Two of the chief sponsors of the legislation, State Sen. Adam Ebbin (D) and Del. Alfonso Lopez (D) are expected to join McAuliffe at the bill signing ceremony, to be held Wednesday, Aug. 27 at 2:00 p.m. at the new Arlington Mill Community Center (909 S. Dinwiddie Street).
Fallon, Baker Out; Omara, Schneider In for 48th — The list of contenders in the race to replace the retiring Del. Bob Brink (D-48) continues to change. Peter Fallon, mentioned as a possible candidate, says he will not run. Steve Baker, who threw his hat in the ring for a few hours, is no longer running. Young Democrats of America President Atima Omara, meanwhile, is running, as is Yorktown Civic Association President Andrew Schneider. At last count, there are six Democrats and no Republicans in the race.
Endorsements in 48th District Race — Candidates for the 48th District special electoin are starting to tout high-profile local endorsements. Del. Patrick Hope and former Va. lieutenant governor candidate Aneesh Chopra have endorsed Rip Sullivan. Arlington County Board Vice Chairman Mary Hynes, Treasurer Frank O’Leary and Commonwealth’s Attorney Theo Stamos have endorsed Paul Holland. In Arlington, a firehouse Democratic primary in the race will be held on Sunday.
Hazmat Scare at TJ Middle School — There was a hazardous materials scare at Thomas Jefferson Middle School yesterday (Tuesday) afternoon. According to an Arlington fire department spokeswoman, the family of a former school employee who passed away brought a box of art supplies to the school as a donation. A school staff member sorting through the donation opened a bag, smelled a strong odor and began to feel sick. Arlington’s hazmat team arrived and determined that the bag contained a chemical used for gold plating. A cleanup crew was brought in to dispose of the chemical and the employee was transported to the hospital in stable condition.
STEM School Proposed — During a discussion about science, technology, engineering and math (STEM) education, the Arlington School Board began talking about the possibility of opening a new STEM-focused middle school or high school. Such a facility could potentially compete with Fairfax County’s Thomas Jefferson High School for Science and Technology, a magnet school attended by a number of Arlington students. [InsideNova]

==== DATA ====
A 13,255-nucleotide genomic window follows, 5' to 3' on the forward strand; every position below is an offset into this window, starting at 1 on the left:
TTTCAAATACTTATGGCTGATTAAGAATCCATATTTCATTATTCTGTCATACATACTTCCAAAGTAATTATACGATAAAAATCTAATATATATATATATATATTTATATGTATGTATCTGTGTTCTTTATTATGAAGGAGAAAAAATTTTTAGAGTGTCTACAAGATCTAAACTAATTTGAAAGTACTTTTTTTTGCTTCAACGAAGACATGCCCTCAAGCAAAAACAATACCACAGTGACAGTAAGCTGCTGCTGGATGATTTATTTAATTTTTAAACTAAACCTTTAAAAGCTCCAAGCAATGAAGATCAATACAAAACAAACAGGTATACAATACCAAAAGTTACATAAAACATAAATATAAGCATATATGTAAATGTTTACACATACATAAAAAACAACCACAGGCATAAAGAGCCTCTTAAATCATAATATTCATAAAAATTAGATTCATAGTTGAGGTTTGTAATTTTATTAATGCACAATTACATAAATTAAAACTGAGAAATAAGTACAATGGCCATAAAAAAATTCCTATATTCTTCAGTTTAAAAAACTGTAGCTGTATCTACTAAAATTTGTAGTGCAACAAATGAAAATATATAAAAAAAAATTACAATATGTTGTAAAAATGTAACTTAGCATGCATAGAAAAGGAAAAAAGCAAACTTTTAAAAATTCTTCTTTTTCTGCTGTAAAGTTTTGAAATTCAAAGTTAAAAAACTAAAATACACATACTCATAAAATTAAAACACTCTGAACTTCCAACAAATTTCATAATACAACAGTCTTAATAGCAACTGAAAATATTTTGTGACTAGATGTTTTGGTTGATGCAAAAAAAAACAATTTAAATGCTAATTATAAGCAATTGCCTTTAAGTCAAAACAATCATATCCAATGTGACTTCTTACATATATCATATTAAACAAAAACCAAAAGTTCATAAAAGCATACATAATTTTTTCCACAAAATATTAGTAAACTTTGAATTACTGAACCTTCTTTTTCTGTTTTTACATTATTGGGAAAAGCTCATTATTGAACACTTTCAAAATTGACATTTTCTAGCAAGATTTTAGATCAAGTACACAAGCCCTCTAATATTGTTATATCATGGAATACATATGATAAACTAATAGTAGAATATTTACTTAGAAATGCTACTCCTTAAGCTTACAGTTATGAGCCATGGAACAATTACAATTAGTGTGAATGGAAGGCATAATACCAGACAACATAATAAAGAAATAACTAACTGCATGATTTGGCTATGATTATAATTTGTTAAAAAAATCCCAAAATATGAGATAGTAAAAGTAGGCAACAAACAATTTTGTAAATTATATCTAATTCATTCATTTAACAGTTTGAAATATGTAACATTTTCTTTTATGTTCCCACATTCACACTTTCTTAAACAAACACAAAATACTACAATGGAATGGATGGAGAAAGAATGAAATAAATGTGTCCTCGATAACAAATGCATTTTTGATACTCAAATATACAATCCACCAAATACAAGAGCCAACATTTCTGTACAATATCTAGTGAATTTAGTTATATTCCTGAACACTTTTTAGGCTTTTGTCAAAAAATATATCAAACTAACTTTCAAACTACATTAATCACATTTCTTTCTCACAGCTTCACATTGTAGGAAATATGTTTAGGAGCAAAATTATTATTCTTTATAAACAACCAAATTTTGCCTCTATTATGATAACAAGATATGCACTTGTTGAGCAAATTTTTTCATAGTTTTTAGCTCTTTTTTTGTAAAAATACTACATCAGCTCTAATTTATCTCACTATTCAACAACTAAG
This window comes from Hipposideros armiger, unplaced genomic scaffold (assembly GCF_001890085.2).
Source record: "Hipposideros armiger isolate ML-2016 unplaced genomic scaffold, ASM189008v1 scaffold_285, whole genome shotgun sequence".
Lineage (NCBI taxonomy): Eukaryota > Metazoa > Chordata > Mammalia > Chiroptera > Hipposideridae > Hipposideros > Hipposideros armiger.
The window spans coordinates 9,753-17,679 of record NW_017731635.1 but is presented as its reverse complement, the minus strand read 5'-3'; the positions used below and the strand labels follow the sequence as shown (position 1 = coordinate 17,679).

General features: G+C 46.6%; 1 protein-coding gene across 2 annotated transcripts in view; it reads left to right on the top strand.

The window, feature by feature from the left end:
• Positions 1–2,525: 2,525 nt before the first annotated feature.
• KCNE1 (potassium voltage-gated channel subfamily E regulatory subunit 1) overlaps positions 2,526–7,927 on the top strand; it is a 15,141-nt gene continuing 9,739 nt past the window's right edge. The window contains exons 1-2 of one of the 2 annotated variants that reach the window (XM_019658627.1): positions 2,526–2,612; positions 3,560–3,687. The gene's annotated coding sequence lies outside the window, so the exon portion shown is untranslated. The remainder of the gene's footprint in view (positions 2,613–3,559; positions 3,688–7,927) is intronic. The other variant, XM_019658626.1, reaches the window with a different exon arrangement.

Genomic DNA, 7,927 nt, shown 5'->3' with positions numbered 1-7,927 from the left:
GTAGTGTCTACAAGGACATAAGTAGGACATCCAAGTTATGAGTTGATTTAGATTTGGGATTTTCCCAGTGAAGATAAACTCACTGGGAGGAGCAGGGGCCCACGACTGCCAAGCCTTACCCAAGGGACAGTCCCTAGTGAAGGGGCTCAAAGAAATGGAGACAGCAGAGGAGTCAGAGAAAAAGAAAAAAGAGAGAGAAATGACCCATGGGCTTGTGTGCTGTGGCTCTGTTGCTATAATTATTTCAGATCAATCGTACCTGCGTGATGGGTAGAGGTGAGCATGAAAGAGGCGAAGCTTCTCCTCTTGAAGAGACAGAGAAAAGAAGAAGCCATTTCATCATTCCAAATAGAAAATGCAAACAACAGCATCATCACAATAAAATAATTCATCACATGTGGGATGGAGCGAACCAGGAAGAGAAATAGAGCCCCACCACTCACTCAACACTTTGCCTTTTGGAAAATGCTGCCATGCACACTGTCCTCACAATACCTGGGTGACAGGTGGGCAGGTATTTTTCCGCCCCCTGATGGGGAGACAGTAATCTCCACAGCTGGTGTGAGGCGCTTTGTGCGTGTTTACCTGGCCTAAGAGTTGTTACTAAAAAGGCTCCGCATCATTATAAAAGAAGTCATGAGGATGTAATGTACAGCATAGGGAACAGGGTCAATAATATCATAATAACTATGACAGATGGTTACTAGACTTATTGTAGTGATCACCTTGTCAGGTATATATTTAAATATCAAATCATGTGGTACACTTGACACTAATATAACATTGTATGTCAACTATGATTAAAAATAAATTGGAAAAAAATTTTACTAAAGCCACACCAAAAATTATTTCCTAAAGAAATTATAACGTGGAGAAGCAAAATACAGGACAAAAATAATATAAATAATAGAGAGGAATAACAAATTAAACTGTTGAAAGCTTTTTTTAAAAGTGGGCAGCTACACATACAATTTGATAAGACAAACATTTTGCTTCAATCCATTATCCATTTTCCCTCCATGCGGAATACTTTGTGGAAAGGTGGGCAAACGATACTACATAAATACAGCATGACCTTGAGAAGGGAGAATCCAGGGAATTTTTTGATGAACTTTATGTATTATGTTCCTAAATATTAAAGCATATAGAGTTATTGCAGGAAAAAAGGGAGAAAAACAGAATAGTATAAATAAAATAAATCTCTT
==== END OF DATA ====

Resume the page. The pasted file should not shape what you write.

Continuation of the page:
New Va. Laws Take Effect — A number of new laws in Virginia took effect Tuesday. Among them: the abolition of a $64 tax on hybrid vehicles, a law requiring fewer Standards of Learning tests for grades 3-8, and a law that requires motorists to maintain more space between their vehicles and bicyclists. [Reston Now]
Flickr pool photo by Alex Erkiletian
April is Distracted Driving Awareness Month, and the police department has issued a press release (after the jump) highlighting the need to pay attention while at the wheel, especially as more pedestrians and bicyclists hit the streets during the warmer weather months.
The press release also mentions impending state legislation that makes texting while driving a primary offense. Currently, a driver can only be charged for texting if pulled over for another violation — and the penalty is a piddly $20 fine for the first offense and $50 for subsequent offenses. The new legislation would allow police to pull over a motorist only for texting, and would significantly increase the penalty.
The bill originally called for fines of $500 and $250, but an amendment approved by the state Senate this week cuts that in half. The bill is now awaiting Gov. Bob McDonnell’s signature. If signed, the law will take effect July 1.
ACPD says it is prepared to enforce the texting law.
“Once the law is in effect we will incorporate it into our nationally recognized traffic and pedestrian safety programs,” said department spokesman Dustin Sternbeck. “In terms of training, all Arlington County Police officers receive annual in-service training regarding new laws and legislative changes. The proposed Virginia texting law will be included in that training.”